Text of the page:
What constitutes a case of dental malpractice?

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What constitutes a case of dental malpractice?

I went to the dentist about a year ago to have cleaning done on my teeth. When the nurse gave me a shot in my gums she hit a nerve causing my left side of my tongue to go numb. I had to go back every 2 weeks to a month to see if it had gotten any better. This cost me time and gas, not to mention they still charged me for the visit. It’s right at a year later and my tongue is just now almost normal. Also, the fact that I couldn’t taste my food on that side was simply awful. Can I do anything about this. I need to finish the work on my teeth but I’m afraid this could happen again.

Asked on July 12, 2011 under Malpractice Law, Kentucky

Answers:

SJZ, Member, New York Bar / FreeAdvice Contributing Attorney

Answered 9 years ago | Contributor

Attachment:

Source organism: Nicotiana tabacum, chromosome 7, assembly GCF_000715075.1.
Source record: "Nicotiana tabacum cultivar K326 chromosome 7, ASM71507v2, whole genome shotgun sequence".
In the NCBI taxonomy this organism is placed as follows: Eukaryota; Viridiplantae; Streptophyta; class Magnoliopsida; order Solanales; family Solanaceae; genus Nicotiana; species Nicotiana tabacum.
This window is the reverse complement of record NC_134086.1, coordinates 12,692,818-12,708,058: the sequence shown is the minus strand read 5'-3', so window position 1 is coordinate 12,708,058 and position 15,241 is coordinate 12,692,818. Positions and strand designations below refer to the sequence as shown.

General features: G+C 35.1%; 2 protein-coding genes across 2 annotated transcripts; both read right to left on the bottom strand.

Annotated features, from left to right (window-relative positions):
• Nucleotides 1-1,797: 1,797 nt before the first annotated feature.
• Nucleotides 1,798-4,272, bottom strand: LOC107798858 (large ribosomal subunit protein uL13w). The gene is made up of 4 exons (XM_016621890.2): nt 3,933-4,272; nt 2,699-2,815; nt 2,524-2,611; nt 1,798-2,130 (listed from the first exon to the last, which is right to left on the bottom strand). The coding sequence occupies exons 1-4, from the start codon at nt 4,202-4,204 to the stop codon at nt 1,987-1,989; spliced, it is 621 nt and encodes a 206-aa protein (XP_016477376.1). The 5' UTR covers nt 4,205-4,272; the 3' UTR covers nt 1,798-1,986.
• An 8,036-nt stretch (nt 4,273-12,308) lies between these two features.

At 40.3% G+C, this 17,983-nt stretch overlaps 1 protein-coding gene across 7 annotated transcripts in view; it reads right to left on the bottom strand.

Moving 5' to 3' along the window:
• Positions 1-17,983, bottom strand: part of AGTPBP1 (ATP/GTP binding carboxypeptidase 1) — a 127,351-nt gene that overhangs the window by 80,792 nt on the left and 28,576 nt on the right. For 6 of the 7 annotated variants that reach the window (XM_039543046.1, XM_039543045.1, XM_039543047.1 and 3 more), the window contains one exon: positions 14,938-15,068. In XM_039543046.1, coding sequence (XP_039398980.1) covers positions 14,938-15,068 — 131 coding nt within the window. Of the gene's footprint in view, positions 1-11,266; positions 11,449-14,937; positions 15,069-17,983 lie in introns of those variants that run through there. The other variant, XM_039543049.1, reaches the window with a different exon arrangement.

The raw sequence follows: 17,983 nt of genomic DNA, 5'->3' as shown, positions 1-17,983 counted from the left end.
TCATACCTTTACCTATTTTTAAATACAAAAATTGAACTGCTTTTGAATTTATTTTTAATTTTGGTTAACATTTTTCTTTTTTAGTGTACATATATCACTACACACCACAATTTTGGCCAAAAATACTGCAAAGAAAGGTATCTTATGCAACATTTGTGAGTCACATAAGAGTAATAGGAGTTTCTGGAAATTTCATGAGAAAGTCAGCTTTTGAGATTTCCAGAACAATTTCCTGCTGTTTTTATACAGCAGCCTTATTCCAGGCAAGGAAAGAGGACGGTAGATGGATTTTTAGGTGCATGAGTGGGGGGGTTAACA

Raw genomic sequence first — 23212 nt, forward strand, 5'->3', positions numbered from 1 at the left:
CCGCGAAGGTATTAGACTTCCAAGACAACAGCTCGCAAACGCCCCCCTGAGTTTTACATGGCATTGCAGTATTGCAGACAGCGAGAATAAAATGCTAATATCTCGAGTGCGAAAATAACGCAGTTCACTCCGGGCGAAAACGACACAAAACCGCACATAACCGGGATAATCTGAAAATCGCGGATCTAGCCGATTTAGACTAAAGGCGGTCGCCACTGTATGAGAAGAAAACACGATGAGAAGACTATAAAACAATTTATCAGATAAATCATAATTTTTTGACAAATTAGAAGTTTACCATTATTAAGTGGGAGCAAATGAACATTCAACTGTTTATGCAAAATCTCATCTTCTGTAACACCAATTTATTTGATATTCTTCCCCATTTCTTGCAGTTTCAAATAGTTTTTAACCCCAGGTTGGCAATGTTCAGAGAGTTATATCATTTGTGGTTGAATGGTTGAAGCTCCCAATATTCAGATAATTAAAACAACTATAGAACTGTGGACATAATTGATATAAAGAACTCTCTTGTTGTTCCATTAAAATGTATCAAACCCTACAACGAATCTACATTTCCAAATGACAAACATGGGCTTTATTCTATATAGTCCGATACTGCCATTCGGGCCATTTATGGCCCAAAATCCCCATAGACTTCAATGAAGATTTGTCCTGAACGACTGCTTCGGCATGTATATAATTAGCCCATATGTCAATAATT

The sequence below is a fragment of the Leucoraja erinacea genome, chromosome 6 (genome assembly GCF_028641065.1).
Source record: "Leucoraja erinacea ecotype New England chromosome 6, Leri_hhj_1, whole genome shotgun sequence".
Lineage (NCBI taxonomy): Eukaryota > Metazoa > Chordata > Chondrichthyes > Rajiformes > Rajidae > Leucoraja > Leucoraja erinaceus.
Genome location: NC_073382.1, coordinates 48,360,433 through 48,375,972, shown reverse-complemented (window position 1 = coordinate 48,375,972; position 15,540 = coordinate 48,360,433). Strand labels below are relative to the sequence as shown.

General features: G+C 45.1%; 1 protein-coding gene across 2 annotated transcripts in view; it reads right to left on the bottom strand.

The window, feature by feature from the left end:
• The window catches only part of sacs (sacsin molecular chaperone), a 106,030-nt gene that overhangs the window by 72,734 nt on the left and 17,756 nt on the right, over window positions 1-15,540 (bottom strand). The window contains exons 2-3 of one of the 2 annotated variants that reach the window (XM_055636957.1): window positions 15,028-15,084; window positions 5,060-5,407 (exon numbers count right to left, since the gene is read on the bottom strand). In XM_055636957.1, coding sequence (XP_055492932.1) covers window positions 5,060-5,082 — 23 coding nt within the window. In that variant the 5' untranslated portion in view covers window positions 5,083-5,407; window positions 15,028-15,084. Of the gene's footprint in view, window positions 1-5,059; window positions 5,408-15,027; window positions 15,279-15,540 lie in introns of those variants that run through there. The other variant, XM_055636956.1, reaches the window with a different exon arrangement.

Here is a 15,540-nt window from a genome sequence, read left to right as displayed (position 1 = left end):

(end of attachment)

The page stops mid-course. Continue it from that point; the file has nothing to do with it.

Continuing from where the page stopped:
Malpractice is not "merely" that there was a bad outcome; it is when the medical care provided did not rise to the generally acceptable level for practicioners of that type or sort, whether due to carelessness, impairment (e.g. drunk or high), inadequate training, poor equipment, etc. This is the case for any medical care, including dental. So the issue is whether the nurse did something wrong in some way, such as that she was careless or not well enough trained. On the other hand, if she did everything right, and just sometimes when you do everything right, you still hit a nerve (because everyone's body is slightly different), there's likely be no malpractice and no liability. You can consult with a medical malpractice attorney to evaluate the specifics of your case; you might also wish to consider a different dentist, if you simply no longer have faith in this one and his/her staff.


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